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Is It Better to Start Your Career at a Big, or Small Company?
The first step in your career is an exciting, nervous and often uncertain time. One of the most significant decisions to make first, is whether to pursue a role with a big company or instead aim for a smaller business. We explore the pros and cons of each to help you make that crucial decision.
The hiring process for small and big businesses can be very different. Larger companies often take their time and filter through applications before settling on a shortlist. They also tend to have a strict application criterion and interview process. They can be selective due to the large workforce they already have and the number of applications they will undoubtedly receive.
Small businesses are more inclined to interview those applicants that don’t have the experience or full skill set, as the number of applications they receive is usually a lot lower than that of their bigger competitors. Their smaller workforce usually means they need to hire more urgently and are more willing to take a chance on someone who may not have all the skills or experience noted on the job specification.
The number of positions can vary across all sizes of businesses. Usually, larger companies will advertise for niche roles that require a specific skillset and while this may enable you to find your dream role, it will also be tough to fit the criteria. Small businesses may have more general vacancies, allowing those candidates with some of the necessary skills to learn on the job and garner the experience they are currently lacking.
Salary and Benefits:
A huge point to consider when applying or accepting a job are the benefits that come with it. Big businesses tend to offer lower entry-level salaries, but with a broader scope of opportunity to increase your wage over time. They also often benefit from significant pension contributions and bonus schemes, certainly something to consider if you expect to stay in the position long-term.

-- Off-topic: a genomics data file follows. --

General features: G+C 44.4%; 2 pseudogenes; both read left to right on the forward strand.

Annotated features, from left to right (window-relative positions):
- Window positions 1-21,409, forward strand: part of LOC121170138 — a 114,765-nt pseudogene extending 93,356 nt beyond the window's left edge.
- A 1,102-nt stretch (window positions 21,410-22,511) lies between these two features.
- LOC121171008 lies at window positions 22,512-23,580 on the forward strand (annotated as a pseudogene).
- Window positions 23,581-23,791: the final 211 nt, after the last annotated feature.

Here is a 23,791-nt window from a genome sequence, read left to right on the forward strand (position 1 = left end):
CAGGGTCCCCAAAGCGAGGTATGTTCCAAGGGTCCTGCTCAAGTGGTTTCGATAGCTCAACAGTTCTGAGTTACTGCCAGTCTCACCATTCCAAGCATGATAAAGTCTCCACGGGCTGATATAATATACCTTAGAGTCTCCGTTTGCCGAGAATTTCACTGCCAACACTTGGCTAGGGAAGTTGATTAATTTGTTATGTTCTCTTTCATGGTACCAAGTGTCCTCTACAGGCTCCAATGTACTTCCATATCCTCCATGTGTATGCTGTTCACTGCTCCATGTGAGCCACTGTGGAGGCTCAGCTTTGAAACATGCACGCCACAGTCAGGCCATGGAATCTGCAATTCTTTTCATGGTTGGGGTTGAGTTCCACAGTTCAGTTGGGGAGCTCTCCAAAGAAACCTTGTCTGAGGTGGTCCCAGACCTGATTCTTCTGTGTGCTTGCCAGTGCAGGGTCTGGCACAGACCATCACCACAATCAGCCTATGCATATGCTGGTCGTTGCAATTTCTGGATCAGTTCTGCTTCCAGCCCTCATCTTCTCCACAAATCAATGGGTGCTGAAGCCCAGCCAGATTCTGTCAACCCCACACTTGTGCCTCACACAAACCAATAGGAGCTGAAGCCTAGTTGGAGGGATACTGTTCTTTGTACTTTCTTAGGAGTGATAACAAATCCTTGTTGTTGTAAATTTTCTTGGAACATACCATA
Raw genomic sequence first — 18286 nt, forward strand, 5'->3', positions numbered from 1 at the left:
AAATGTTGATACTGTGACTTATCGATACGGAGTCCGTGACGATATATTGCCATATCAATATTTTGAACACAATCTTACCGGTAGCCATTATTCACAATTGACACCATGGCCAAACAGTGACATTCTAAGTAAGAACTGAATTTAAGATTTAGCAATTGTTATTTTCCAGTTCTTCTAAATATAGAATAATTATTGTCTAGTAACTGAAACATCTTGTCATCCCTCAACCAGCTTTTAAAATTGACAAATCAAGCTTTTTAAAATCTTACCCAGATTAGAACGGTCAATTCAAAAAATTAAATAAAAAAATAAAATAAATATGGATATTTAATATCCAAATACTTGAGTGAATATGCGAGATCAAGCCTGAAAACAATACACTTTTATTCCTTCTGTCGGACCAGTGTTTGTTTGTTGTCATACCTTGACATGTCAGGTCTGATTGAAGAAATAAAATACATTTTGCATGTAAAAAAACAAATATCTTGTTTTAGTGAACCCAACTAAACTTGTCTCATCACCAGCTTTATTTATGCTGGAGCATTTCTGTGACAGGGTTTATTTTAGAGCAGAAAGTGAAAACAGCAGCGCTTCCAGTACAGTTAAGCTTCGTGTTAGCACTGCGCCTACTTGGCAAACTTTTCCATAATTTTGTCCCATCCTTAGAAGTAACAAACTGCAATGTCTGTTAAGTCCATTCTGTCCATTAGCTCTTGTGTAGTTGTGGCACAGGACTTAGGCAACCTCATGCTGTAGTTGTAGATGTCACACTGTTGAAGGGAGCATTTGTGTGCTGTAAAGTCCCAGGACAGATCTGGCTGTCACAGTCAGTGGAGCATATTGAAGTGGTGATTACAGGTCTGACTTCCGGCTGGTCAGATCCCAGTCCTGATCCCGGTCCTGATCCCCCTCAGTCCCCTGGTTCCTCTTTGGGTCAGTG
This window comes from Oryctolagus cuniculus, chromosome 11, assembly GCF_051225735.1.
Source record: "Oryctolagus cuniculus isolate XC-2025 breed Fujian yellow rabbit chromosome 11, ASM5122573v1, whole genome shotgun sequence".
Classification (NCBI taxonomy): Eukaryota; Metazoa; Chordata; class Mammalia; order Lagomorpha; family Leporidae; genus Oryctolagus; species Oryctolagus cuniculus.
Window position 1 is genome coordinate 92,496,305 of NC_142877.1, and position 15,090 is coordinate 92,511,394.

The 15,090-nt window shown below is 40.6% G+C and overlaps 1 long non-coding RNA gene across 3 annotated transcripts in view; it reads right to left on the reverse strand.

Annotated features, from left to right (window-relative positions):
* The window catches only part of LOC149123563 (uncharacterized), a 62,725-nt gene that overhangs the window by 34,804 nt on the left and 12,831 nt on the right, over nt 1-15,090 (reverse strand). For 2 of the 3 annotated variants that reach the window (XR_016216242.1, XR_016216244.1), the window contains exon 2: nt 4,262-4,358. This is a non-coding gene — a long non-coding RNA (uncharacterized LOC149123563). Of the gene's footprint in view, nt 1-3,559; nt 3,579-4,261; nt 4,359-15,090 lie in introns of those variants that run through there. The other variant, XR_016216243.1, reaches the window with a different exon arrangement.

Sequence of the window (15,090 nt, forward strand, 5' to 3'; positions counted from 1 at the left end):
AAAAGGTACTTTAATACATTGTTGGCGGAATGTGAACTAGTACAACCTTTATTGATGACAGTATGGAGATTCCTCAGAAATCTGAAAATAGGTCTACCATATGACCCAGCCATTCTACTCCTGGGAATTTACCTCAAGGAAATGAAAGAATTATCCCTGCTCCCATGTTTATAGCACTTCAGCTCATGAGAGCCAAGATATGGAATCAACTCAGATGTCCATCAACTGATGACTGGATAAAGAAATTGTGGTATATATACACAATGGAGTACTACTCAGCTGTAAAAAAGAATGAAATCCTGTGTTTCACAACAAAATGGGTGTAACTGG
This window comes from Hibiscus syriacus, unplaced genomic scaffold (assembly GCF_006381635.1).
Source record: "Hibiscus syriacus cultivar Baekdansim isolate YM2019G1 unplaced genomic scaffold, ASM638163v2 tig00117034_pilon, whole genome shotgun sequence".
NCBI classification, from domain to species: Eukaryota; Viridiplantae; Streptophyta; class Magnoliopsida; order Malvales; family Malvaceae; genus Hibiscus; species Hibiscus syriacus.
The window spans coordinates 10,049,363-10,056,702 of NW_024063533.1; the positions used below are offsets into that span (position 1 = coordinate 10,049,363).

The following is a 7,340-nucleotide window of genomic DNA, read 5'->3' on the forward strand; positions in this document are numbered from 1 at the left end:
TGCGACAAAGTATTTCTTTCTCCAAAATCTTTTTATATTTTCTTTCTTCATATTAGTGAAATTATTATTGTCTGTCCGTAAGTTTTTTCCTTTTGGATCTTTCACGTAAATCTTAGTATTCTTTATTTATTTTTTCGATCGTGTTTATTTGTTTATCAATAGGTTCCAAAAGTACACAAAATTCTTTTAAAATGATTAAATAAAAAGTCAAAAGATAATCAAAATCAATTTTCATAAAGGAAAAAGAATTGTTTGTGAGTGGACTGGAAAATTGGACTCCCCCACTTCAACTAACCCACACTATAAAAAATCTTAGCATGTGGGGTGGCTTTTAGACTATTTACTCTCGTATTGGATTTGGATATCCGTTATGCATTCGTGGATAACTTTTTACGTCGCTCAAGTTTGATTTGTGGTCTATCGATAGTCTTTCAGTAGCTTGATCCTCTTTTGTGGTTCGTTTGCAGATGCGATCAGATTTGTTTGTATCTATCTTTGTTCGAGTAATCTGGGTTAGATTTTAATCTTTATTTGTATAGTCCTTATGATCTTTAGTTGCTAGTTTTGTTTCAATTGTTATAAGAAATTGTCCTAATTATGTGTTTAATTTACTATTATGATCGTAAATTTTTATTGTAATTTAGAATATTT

Small businesses have less capability to offer pay rises as often so you should expect to stay on the salary accepted for some time. However, small businesses are more inclined to negotiate a starting salary with you; as opposed to being unable to shift on salary expectations. The pension contributions from small firms are usually a lot leaner too.
Development and Promotion:
A fantastic benefit of working for a small company is the rapid rate at which you can gain promotion. Small firms often prefer internal hires as they are substantially cheaper and involve less risk than external hires, especially for management positions. Be aware though; there may be a limit in the level you can reach.
Big companies can provide many opportunities for development and in turn, many positions to seek promotion to. However, you may have to wait for those positions to become available and then be ready to battle stiff competition for them once they arise.
The time may come when you decide to seek a new venture elsewhere, or you may feel you have achieved all you can in your current role. Working for a large company may enable you to accumulate a more extensive network of contacts that may be of some use when searching for a new adventure. However, there may not be as many opportunities to communicate or work with the connections you make. This is usually very different in a small company, where you often spend lots of time in face to face meetings with clients, senior staff and other influential people within your industry.
Irrespective of the points above, you must choose the place you feel your skills, experience and personality best suits. Research the companies you interview with, think hard about the offers you receive and be clear with yourself about expectations.